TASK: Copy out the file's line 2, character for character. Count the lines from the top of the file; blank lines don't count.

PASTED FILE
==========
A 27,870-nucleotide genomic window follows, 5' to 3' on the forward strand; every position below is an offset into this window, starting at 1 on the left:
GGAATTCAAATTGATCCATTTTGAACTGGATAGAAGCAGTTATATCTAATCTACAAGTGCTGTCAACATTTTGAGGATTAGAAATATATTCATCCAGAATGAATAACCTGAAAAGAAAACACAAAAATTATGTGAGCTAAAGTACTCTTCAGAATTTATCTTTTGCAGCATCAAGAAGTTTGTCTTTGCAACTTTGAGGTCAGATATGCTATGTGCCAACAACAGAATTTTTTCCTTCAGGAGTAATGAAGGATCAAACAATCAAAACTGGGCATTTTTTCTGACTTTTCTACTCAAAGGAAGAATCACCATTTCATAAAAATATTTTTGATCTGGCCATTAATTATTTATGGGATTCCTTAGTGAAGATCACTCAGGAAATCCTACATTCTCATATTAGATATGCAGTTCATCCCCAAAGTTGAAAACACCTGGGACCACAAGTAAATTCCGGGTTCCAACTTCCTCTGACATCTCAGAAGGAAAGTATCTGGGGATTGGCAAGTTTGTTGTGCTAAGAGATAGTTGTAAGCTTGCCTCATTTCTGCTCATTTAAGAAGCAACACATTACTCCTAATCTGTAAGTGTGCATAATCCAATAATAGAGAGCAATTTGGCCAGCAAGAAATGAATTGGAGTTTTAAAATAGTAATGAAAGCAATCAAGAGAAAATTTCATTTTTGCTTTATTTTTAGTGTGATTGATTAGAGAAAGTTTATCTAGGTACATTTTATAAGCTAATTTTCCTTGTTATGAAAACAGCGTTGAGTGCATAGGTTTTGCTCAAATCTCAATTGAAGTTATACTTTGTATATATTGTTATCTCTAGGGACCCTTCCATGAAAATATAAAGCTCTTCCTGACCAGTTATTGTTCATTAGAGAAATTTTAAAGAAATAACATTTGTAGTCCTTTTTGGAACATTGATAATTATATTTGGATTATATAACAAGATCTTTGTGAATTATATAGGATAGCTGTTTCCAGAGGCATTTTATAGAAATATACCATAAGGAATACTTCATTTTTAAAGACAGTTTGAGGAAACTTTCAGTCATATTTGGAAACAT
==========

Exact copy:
GGAATTCAAATTGATCCATTTTGAACTGGATAGAAGCAGTTATATCTAATCTACAAGTGCTGTCAACATTTTGAGGATTAGAAATATATTCATCCAGAATGAATAACCTGAAAAGAAAACACAAAAATTATGTGAGCTAAAGTACTCTTCAGAATTTATCTTTTGCAGCATCAAGAAGTTTGTCTTTGCAACTTTGAGGTCAGATATGCTATGTGCCAACAACAGAATTTTTTCCTTCAGGAGTAATGAAGGATCAAACAATCAAAACTGGGCATTTTTTCTGACTTTTCTACTCAAAGGAAGAATCACCATTTCATAAAAATATTTTTGATCTGGCCATTAATTATTTATGGGATTCCTTAGTGAAGATCACTCAGGAAATCCTACATTCTCATATTAGATATGCAGTTCATCCCCAAAGTTGAAAACACCTGGGACCACAAGTAAATTCCGGGTTCCAACTTCCTCTGACATCTCAGAAGGAAAGTATCTGGGGATTGGCAAGTTTGTTGTGCTAAGAGATAGTTGTAAGCTTGCCTCATTTCTGCTCATTTAAGAAGCAACACATTACTCCTAATCTGTAAGTGTGCATAATCCAATAATAGAGAGCAATTTGGCCAGCAAGAAATGAATTGGAGTTTTAAAATAGTAATGAAAGCAATCAAGAGAAAATTTCATTTTTGCTTTATTTTTAGTGTGATTGATTAGAGAAAGTTTATCTAGGTACATTTTATAAGCTAATTTTCCTTGTTATGAAAACAGCGTTGAGTGCATAGGTTTTGCTCAAATCTCAATTGAAGTTATACTTTGTATATATTGTTATCTCTAGGGACCCTTCCATGAAAATATAAAGCTCTTCCTGACCAGTTATTGTTCATTAGAGAAATTTTAAAGAAATAACATTTGTAGTCCTTTTTGGAACATTGATAATTATATTTGGATTATATAACAAGATCTTTGTGAATTATATAGGATAGCTGTTTCCAGAGGCATTTTATAGAAATATACCATAAGGAATACTTCATTTTTAAAGACAGTTTGAGGAAACTTTCAGTCATATTTGGAAACAT